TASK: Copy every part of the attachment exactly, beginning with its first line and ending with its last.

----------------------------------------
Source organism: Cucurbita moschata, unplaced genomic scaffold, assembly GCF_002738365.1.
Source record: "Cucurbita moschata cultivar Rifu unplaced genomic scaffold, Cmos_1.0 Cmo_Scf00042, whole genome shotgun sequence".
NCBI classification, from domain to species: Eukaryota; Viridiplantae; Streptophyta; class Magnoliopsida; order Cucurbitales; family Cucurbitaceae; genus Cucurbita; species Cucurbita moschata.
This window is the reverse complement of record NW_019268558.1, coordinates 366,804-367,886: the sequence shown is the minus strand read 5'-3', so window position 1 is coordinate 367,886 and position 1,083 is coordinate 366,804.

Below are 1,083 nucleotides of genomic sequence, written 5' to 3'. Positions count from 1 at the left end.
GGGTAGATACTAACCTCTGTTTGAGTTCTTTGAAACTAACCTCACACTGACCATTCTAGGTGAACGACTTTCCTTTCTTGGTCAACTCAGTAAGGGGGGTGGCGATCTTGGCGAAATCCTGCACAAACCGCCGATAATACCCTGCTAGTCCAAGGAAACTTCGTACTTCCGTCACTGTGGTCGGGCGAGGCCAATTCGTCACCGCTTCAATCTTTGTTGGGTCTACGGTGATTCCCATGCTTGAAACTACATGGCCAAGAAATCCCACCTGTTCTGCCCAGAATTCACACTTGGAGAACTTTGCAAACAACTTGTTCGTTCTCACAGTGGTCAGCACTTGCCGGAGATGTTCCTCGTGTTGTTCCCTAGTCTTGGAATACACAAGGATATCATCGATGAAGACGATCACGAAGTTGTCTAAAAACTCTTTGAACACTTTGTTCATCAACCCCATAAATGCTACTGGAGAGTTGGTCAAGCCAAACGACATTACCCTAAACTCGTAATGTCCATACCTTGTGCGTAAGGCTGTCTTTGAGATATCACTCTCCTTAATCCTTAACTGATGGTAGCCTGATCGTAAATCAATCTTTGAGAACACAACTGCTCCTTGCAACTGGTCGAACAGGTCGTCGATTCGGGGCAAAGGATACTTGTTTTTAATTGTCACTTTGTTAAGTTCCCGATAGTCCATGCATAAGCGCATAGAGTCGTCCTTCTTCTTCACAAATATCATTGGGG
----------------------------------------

Source organism: Cucurbita moschata, unplaced genomic scaffold, assembly GCF_002738365.1.
Source record: "Cucurbita moschata cultivar Rifu unplaced genomic scaffold, Cmos_1.0 Cmo_Scf00042, whole genome shotgun sequence".
NCBI classification, from domain to species: Eukaryota; Viridiplantae; Streptophyta; class Magnoliopsida; order Cucurbitales; family Cucurbitaceae; genus Cucurbita; species Cucurbita moschata.
This window is the reverse complement of record NW_019268558.1, coordinates 366,804-367,886: the sequence shown is the minus strand read 5'-3', so window position 1 is coordinate 367,886 and position 1,083 is coordinate 366,804.

Below are 1,083 nucleotides of genomic sequence, written 5' to 3'. Positions count from 1 at the left end.
GGGTAGATACTAACCTCTGTTTGAGTTCTTTGAAACTAACCTCACACTGACCATTCTAGGTGAACGACTTTCCTTTCTTGGTCAACTCAGTAAGGGGGGTGGCGATCTTGGCGAAATCCTGCACAAACCGCCGATAATACCCTGCTAGTCCAAGGAAACTTCGTACTTCCGTCACTGTGGTCGGGCGAGGCCAATTCGTCACCGCTTCAATCTTTGTTGGGTCTACGGTGATTCCCATGCTTGAAACTACATGGCCAAGAAATCCCACCTGTTCTGCCCAGAATTCACACTTGGAGAACTTTGCAAACAACTTGTTCGTTCTCACAGTGGTCAGCACTTGCCGGAGATGTTCCTCGTGTTGTTCCCTAGTCTTGGAATACACAAGGATATCATCGATGAAGACGATCACGAAGTTGTCTAAAAACTCTTTGAACACTTTGTTCATCAACCCCATAAATGCTACTGGAGAGTTGGTCAAGCCAAACGACATTACCCTAAACTCGTAATGTCCATACCTTGTGCGTAAGGCTGTCTTTGAGATATCACTCTCCTTAATCCTTAACTGATGGTAGCCTGATCGTAAATCAATCTTTGAGAACACAACTGCTCCTTGCAACTGGTCGAACAGGTCGTCGATTCGGGGCAAAGGATACTTGTTTTTAATTGTCACTTTGTTAAGTTCCCGATAGTCCATGCATAAGCGCATAGAGTCGTCCTTCTTCTTCACAAATATCATTGGGG